In the middle of the pandemic, I took a job that I love and am good at. At the time, my boss made it very clear that the job was classified as “remote” and the deal was that I would never need to work in the office. This wasn’t just because everyone was working from home at the time; the job was classified as remote so they could hire the best person regardless of where they were located. It just so happens that I live fairly close to headquarters and presumably could go to the office if I wanted to.
Now that things have eased up, my boss is insisting that I come and work at the office. At every one-on-one meeting, he mentions that he would like to see me in the office. He has no complaints about the quality of my work and has no reason to suspect that I am goofing around instead of working; he just prefers his people to be in the office.
But that wasn’t the deal. I am an introvert, I love working from home, and I have a great rhythm in my workday that doesn’t include a 45-minute commute each way—not to mention the price of gas! I enjoy many of my colleagues and meet them occasionally for coffee or happy hour. Several of them were also originally classified as remote and some do occasionally go into the office because they are super social types who like it.
I feel that there has to be some reasonable way to push back on this constant pressure from my manager, but I don’t know how to do it without harming the relationship. I am now at a point where I am actually feeling bullied and considering looking for another job. Would appreciate any thoughts on this.
Dear Feeling Pressured,
A lot of managers don’t realize the power they hold or the impact of subtle little remarks. Your manager might be shocked that his nudges are having this effect on you. So if you are serious about possibly leaving, I think you need to come right out with it. You can tell your boss that you are worried about harming your relationship because you really love your job, but that the pressure being exerted on you to come into the office is becoming burdensome.
Before you do that, however, it might be wise to dig up your employment contract and make sure that you are in full command of the fine print. If, in fact, you have it right and there is no indication that your remote status is at risk due to the slow receding of Covid concerns, then you have a contractual agreement to support your position. Hopefully it won’t come to the point where you have to involve HR, but if you are clear about your contract it might highlight the fact that your boss is, perhaps inadvertently, creating a hostile work environment.
As you prepare to open the topic, consider what kind of compromise might work for you. I understand your reflexive reaction that you took the job with the understanding that you wouldn’t have to be in the office, but it might not kill you to meet your boss halfway. Perhaps he wants everyone in the office for specific kinds of meetings. Or maybe he is an extrovert who has trouble bonding with people if he can’t be with them in person. In our own business, I have heard several people who have to come in the office mention that they are lonely.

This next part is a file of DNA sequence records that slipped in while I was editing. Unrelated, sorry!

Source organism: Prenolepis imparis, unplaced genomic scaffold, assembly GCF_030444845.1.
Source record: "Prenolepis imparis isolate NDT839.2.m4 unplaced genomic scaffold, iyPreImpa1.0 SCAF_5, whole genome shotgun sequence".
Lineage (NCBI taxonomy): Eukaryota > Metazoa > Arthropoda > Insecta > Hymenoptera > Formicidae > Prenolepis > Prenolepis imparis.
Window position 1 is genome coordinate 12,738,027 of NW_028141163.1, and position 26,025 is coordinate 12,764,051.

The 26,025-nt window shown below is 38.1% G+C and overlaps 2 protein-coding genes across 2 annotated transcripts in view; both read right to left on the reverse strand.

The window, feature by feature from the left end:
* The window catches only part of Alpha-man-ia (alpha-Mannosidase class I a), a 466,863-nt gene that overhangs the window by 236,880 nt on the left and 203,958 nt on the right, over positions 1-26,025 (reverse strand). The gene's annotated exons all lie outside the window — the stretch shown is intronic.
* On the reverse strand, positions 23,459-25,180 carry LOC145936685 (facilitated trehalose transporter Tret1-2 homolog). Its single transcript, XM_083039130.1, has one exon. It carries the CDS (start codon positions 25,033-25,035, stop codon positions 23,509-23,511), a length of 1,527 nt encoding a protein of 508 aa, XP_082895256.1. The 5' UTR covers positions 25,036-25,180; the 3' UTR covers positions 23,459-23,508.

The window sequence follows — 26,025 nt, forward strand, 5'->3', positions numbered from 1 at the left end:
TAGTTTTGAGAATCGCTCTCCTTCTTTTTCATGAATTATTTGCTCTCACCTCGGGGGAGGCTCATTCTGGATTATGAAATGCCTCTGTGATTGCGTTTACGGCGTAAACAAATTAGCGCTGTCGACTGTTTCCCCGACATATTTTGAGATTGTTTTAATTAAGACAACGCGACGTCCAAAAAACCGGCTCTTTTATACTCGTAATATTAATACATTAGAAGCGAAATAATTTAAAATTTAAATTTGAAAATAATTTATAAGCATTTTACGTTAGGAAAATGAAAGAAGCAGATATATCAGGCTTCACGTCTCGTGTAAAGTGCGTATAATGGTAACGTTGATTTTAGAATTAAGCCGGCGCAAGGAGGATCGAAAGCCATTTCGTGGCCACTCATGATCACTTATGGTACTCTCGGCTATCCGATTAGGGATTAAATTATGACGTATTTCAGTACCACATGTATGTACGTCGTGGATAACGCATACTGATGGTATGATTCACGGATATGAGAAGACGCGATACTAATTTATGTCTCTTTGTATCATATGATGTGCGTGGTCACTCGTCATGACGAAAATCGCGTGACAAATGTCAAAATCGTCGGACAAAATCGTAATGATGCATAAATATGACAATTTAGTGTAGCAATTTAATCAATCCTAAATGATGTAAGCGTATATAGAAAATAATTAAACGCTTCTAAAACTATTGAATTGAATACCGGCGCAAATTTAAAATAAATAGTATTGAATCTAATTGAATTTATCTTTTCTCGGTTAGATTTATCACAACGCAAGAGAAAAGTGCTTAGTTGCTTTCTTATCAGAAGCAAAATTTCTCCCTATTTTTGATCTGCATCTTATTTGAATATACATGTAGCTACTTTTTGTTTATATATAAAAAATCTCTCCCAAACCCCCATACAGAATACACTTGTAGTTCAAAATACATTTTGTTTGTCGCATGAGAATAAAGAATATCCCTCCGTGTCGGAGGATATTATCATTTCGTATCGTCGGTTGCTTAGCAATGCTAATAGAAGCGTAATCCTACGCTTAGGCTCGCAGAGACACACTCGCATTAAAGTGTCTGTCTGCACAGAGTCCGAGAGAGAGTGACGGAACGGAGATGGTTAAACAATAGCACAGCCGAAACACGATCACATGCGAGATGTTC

Asking some questions to really understand what is at the root of your boss’s insistence will help to frame and support your own position. You will want to avoid why questions such as the most obvious and natural one, “Why do you want me to come to the office?” Why questions tend to put people on the defensive. Open-ended questions, on the other hand, help to focus the conversation. For example:
“What would be different if I were to come into the office?”
“What would I accomplish by coming into the office that I am not already doing?”
“Is there something you would like me to do differently that you haven’t mentioned yet?”
“Are there concerns about the quality of my work that you want to share with me?”
“What would satisfy you, if I were to come in to office?”
It might be hard for your boss to admit that your going into the office once in a while would just make him happy. It might be that simple.
Once you understand what is driving your boss, it might be easier for you to consider a small concession as a peace offering. Maybe you would be willing to show up in person at the office once a month or bi-weekly. You might ask your boss to consider paying for your gas, especially since your salary was negotiated as a remote worker. In California, where I live, gas prices are so insane that they are having a big impact on household budgets.
It will take some courage to pipe up—but really, no manager wants to find out from an exit interview that they lost a good employee over something that could have been avoided. If you aren’t confident about being good on your feet in the moment, practice what you want to say with a friend to get comfortable with your points so your emotions won’t cloud your reasoning or cause you to forget. During the conversation, listen carefully to what your boss says. Maybe even take notes and repeat back what you heard so you are sure you got it right. Take your time and breathe. Remember that, in response to anything, you can always ask to take some time to think about it.
I really hope you will be able to work this out.
Madeleine Homan Blanchard is a master certified coach, author, speaker, and cofounder of Blanchard Coaching Services. Madeleine’s Advice for the Well Intentioned Manager is a regular Saturday feature for a very select group: well intentioned managers. Leadership is hard—and the more you care, the harder it gets. Join us here each week for insight, resources, and conversation.
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